This post is by Francesco Guala (pictured above), Professor of Economics at the University of Milan. In this post, he presents a paper he wrote with Luigi Mittone, Professor of Economics at the University of Trento, and which was published in the journal Review of Philosophy and Psychology. A reply to their article by Cass Sunstein is also available in the same journal.
‘Behavioural economics’ is a research programme that aims at making economic models psychologically more realistic. After many years ‘in the wild’, behavioural economists are now part of the mainstream and have succeeded at bringing microeconomics in line with the developments of cognitive psychology.
Up until recently, however, behavioural economists had been rather shy regarding the normative (i.e. policy) implications of their research. All of this has changed in 2008 with the publication of Nudge, the best-selling book by Cass Sunstein and Richard Thaler. Nudge is not only an impressive showcase for the best social policies inspired by behavioural economists. It also offers a philosophical framework to justify the use of behavioural interventions. The framework is called ‘Libertarian Paternalism’: nudges are libertarian because they influence people’s behaviour without limiting the range of options available to them; they are paternalistic because they help people choose the options that are good for them.
Libertarian Paternalism, predictably, has attracted a lot of criticism. Some have pointed out that nudges are not really libertarian, others that they are not really paternalistic. In this recent paper, Luigi Mittone and I argue that they should not be paternalistic. We explain that paternalism is largely a red herring, because some of the most advertised nudges involve interventions that are not easily justifiable as welfare-improving for the individual citizen who is nudged, but that are better justified as being for the good of the society as a whole.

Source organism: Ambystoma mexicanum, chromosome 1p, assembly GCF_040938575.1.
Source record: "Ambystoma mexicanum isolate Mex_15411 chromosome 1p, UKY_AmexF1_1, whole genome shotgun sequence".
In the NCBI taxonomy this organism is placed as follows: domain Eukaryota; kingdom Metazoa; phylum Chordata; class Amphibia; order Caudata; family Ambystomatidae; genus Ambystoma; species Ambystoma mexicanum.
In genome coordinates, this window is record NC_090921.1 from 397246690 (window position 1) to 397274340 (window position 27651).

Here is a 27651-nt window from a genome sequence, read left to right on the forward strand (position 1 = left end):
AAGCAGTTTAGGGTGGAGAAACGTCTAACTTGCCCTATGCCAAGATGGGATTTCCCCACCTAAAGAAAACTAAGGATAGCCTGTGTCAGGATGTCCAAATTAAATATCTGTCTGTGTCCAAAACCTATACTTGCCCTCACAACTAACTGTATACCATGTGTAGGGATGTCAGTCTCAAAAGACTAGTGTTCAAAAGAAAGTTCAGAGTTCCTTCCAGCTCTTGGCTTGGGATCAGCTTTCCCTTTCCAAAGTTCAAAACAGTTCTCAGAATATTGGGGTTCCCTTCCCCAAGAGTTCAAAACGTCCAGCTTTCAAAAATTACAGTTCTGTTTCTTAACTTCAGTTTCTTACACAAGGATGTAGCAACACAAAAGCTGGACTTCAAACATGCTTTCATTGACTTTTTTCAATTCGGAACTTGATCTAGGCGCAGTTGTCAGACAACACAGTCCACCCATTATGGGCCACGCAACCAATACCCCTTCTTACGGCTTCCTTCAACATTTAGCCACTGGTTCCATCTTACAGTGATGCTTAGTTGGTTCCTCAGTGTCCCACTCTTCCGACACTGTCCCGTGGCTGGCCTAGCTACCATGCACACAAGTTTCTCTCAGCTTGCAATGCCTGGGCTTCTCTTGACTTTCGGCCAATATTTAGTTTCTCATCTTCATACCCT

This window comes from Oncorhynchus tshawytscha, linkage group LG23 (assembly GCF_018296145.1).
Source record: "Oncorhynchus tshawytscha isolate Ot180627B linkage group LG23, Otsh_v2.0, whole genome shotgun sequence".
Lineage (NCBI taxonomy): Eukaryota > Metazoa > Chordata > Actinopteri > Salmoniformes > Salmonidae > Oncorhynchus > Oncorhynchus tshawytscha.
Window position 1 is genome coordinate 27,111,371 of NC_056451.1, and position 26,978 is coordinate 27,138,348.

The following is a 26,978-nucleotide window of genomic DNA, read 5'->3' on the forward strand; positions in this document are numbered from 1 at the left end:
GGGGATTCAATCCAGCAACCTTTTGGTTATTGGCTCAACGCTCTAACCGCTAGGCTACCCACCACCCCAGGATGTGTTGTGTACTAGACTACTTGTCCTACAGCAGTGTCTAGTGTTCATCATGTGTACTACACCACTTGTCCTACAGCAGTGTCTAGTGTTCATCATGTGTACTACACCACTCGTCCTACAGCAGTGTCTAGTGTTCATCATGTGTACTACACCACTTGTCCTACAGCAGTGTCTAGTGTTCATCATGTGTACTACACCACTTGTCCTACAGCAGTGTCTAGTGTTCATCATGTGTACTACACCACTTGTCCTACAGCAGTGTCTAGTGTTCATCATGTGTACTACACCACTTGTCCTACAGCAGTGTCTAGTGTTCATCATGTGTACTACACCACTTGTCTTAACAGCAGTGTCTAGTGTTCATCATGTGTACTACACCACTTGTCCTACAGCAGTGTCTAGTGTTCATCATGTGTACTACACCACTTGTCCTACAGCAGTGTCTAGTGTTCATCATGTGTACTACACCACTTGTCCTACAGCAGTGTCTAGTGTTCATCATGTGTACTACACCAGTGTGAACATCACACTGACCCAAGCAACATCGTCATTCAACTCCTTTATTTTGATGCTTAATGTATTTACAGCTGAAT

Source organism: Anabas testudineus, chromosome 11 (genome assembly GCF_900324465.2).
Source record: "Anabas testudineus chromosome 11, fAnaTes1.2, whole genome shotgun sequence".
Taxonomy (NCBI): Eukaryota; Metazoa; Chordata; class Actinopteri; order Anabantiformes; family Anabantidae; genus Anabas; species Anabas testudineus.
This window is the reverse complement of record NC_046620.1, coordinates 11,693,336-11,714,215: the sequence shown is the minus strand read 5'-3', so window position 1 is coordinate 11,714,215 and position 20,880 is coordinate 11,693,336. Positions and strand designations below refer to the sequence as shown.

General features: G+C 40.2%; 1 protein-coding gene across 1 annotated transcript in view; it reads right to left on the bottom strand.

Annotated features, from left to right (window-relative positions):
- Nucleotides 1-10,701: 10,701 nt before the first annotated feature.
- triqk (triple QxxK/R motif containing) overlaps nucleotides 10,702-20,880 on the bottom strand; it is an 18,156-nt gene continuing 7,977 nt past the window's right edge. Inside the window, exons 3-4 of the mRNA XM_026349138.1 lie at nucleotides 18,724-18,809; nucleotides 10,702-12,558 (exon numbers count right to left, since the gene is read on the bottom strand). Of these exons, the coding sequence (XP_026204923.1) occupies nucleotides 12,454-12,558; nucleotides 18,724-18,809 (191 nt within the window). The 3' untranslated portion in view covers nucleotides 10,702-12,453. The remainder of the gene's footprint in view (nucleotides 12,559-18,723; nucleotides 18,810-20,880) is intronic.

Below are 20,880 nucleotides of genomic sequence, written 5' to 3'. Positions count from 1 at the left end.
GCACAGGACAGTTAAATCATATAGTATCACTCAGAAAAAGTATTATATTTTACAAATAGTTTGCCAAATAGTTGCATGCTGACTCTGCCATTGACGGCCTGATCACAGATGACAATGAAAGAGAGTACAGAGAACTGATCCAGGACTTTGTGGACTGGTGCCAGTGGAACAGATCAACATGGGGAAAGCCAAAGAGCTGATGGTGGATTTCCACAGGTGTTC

Our chief examples are the behavioural policies aimed at tackling problems of intertemporal discounting. Consider Ann, a young woman who can either decide to save a substantial part of her income to build a pension, or spend the money now, traveling around the world and having fun with her friends. A scheme that nudges Ann to save for the future – for example, by making investment in a pension fund the default option when she signs her contract – is justifiable as satisfying ‘old Ann’s’ preference for a comfortable retirement. But it clearly goes against ‘young Ann’s’ preference for living an interesting and exciting life right now.
Problems of multiple selves, of course, are not new to philosophers or economists. One possible reaction is to say that Sunstein and Thaler should openly take sides – they should come up with a reason to sacrifice ‘young Ann’s’ welfare in favour of ‘old Ann’s’ welfare. This move however does not seem to come cheaply and would require quite a lot of argumentation. Thus Luigi Mittone and I propose a different solution: we should recognize that nudge policies are better defended from a political rather than a moral perspective. The reason we want Ann to save money is not necessarily or principally that we care for her older self. It is rather that a society full of old people who have not saved enough for their pensions is unsustainable and likely to give rise to tremendous tensions.
Those of us who live in Southern Europe, unfortunately, are well aware of this problem: a large group of elderly people can easily lobby the government and influence policies that, effectively, force younger generations to support their myopic elders – through higher taxes, low unemployment subsidies, or simply by making their retirement practically impossible.
Of course most of us appreciate (most) nudge policies, especially those that may help avoid situations of this kind. But the reason we like them is that we want to live in a peaceful society and we care for the welfare of all the citizens – the singing crickets as much as the hard-working ants. That’s why we should better take a contractarian perspective and justify nudges politically, rather than endorse Sunstein and Thaler’s dubious ‘paternalistic’ philosophy.